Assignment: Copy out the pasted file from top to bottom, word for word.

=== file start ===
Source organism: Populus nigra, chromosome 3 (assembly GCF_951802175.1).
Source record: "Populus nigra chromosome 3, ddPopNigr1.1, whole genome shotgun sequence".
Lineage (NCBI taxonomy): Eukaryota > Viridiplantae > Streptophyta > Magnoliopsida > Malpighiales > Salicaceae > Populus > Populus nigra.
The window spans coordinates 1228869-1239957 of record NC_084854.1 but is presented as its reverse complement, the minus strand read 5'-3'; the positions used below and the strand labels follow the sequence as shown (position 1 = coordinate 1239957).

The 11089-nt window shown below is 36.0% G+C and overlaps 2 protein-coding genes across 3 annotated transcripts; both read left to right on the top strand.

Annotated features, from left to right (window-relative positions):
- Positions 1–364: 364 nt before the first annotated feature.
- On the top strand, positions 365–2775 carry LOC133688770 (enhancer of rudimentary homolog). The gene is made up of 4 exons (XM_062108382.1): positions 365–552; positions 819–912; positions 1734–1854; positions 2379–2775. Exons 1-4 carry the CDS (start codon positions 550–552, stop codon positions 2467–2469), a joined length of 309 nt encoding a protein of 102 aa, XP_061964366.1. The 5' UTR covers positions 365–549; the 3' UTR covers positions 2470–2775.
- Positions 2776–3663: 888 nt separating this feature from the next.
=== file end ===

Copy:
Source organism: Populus nigra, chromosome 3 (assembly GCF_951802175.1).
Source record: "Populus nigra chromosome 3, ddPopNigr1.1, whole genome shotgun sequence".
Lineage (NCBI taxonomy): Eukaryota > Viridiplantae > Streptophyta > Magnoliopsida > Malpighiales > Salicaceae > Populus > Populus nigra.
The window spans coordinates 1228869-1239957 of record NC_084854.1 but is presented as its reverse complement, the minus strand read 5'-3'; the positions used below and the strand labels follow the sequence as shown (position 1 = coordinate 1239957).

The 11089-nt window shown below is 36.0% G+C and overlaps 2 protein-coding genes across 3 annotated transcripts; both read left to right on the top strand.

Annotated features, from left to right (window-relative positions):
- Positions 1–364: 364 nt before the first annotated feature.
- On the top strand, positions 365–2775 carry LOC133688770 (enhancer of rudimentary homolog). The gene is made up of 4 exons (XM_062108382.1): positions 365–552; positions 819–912; positions 1734–1854; positions 2379–2775. Exons 1-4 carry the CDS (start codon positions 550–552, stop codon positions 2467–2469), a joined length of 309 nt encoding a protein of 102 aa, XP_061964366.1. The 5' UTR covers positions 365–549; the 3' UTR covers positions 2470–2775.
- Positions 2776–3663: 888 nt separating this feature from the next.